19/100 — On the idea of essentialism

A couple of days ago, Matt D’Avella published an interview with Greg McKeown, author of Essentialism: The Disciplined Pursuit of Less. I’m currently looking (as always) for ways to prioritise my life; to learn how to recognise noise and identify the few vital things I want to spend my time on. This interview is a good introduction to the topic.

Part of me bristles at the idea of ‘discipline’, of having to put a system in place by which to live my life. On the other hand, such are the times: distractions are everywhere, and so are opportunities. As a multipotentialite, I love doing many things and am reasonably good at those many things, but it also follows that I never really focus on anything for very long. There’s no area that I have a proper portfolio in; my works are scattered across multiple forms of expression (fiction, non-fiction, poetry, design, acting, photography, drawing, singing, dance, …), and in turn, I feel scattered as a person. And that’s already a problem before all of modern day’s distractions in the form of screens and sounds which prevent me from doing anything fulfilling at all. I suppose it is true that in order to identify the noise, most of us will need discipline. Making certain choices is a skill that needs to be learned. For me it certainly is.

If you have 30 minutes, I recommend this video. I’m going to give the book a go.

15/100 — Just checking in

Work has been a lot these past few days. I’ve been on my own in the office, still teaching myself the job while doing it. It’s challenging and different and I look forward to going to work most mornings, but it leaves little room for anything else. I can’t wait for warmer weather, when it’s okay to sit outside with a notebook and an overpriced juice, making use of the full lunch hour.

Spring time always makes me want to hold hands with someone, so on a whim I downloaded Tinder. Apps like Bumble and Tinder are great for window shopping people. You learn so much about others by how they choose to present themselves, and so much about yourself by figuring out your deal breakers. Sometimes I imagine an entire relationship up to moving in together, before I get scared and swipe left.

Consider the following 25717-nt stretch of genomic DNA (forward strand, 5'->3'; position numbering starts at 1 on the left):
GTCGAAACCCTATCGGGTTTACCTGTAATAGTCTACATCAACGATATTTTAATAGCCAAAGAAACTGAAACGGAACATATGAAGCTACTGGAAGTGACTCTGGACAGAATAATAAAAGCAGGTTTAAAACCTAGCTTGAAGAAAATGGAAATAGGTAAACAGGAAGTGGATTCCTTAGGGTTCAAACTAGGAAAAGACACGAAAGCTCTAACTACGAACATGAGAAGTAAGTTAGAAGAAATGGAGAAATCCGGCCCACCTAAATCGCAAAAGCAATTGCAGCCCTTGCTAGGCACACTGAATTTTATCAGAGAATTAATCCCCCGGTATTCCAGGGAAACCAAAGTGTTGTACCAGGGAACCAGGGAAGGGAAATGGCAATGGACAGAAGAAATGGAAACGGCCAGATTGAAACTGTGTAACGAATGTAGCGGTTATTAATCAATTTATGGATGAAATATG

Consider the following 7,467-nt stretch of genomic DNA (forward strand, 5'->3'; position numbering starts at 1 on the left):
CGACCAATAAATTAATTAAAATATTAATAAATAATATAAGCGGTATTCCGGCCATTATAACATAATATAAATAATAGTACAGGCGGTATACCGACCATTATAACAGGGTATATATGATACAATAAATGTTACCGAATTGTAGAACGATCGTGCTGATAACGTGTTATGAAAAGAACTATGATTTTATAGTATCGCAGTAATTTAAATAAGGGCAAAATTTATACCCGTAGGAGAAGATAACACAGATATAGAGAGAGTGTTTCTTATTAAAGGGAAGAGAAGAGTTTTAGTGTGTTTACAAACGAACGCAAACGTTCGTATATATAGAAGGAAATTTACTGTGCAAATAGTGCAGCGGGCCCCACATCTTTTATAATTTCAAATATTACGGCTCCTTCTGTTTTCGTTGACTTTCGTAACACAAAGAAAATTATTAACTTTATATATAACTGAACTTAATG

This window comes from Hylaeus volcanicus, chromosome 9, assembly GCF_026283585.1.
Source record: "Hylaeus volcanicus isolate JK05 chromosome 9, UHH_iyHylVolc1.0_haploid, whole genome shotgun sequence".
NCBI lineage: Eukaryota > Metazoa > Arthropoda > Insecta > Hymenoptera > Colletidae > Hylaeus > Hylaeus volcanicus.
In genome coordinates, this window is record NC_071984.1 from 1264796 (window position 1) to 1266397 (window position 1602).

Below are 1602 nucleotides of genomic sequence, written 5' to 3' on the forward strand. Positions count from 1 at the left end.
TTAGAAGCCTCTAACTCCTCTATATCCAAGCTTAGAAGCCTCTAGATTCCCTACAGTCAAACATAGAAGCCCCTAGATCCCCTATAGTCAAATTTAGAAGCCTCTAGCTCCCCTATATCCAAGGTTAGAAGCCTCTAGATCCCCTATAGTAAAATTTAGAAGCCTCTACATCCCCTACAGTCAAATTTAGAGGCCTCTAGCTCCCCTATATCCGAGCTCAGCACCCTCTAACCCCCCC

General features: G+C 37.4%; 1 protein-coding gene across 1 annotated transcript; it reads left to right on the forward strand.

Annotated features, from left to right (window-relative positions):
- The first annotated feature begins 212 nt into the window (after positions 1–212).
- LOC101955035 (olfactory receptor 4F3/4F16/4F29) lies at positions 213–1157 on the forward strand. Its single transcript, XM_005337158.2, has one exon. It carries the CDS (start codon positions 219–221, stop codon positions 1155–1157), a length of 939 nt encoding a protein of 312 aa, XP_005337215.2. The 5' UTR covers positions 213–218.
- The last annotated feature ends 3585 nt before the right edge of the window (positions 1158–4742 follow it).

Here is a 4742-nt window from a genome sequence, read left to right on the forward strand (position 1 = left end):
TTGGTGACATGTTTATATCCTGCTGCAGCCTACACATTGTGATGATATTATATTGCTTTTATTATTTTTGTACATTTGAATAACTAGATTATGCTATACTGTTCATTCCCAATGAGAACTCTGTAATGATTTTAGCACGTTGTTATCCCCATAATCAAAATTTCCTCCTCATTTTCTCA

Because if I’m honest, the thought of trying out relationships seems like a lot right now. Earlier today I came across Grace McCleen’s brilliant Selling the Self on Boundless. This paragraph in particular reminded me of my 2-month stint on eHarmony some years back:

I began to think it was fortunate I only taught part-time because online dating takes time; if you are going to do it properly it is almost a second job. The amount of admin meant that two or three hours could pass in Starbucks before I raised my head, realising my neck had been in a vice of muscle and my eyes weeping from staring at the screen so long.

I’ve been told once that finding the right person makes everything easy. I look forward to that happening to me some day, but I know that the amount of work before that easy bit depends purely on your luck. It might happen after 2 weeks, or 6 years. I know the amount of admin: finding the right first words; the anxiety of managing more than two matches at once (apparently I am incredibly old-fashioned and feel like an immoral two-timing beast when I meet more than one person within a week); the disappointment when you seem to be chatting to a completely different person than the profile you swiped right on; and so on. Plus, there are the people where it seems easy, but after a few weeks it turns out it isn’t. Those are the ones I really want to avoid.

Maybe I should just focus on finding a flat; that’s a full-time job too.

12/100 — Home

I write this sitting on my parents’ sofa, recovering from the day’s first round of food before moving on to the next. This is a thing I get to do now, being back in the country – I can leave work on Friday, hop on a bus and go home for the weekend.

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We went out for brunch this morning in Dresden’s Barockviertel, a historic part of the inner city full of little streets and galleries and shops. It was a very quiet morning, walking just off the busier high street and visiting tiny expensive shops we’d never seen before.

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Brunch was pretty nice, by the way. I’ve been trying to eat better, i.e. eat more ‘intuitively’ and stop when I’m full. That did not happen today.

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It’s someone’s birthday soon, so it’s time to make last week’s cake again, this time with slight improvements. (The improvement is cocoa powder. Chocolate makes everything better,)

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Tonight we’re having pizza, and maybe we’ll finally watch Moulin Rouge like we’ve been saying we should for years now.

What are you up to this weekend?

11/100 — Happy Friday

This has been a really long, really mellow Friday. I started the day with a 30-minute yoga workout that was a lot easier than I expected it to be, did all my work, and now I’m tidying up the office and my work documents while listening to Boogie Belgique. On any other day I’d probably go home soon, but I’ve got a bus to catch later tonight – I’m visiting my family this weekend.

I hope you have nice plans, too!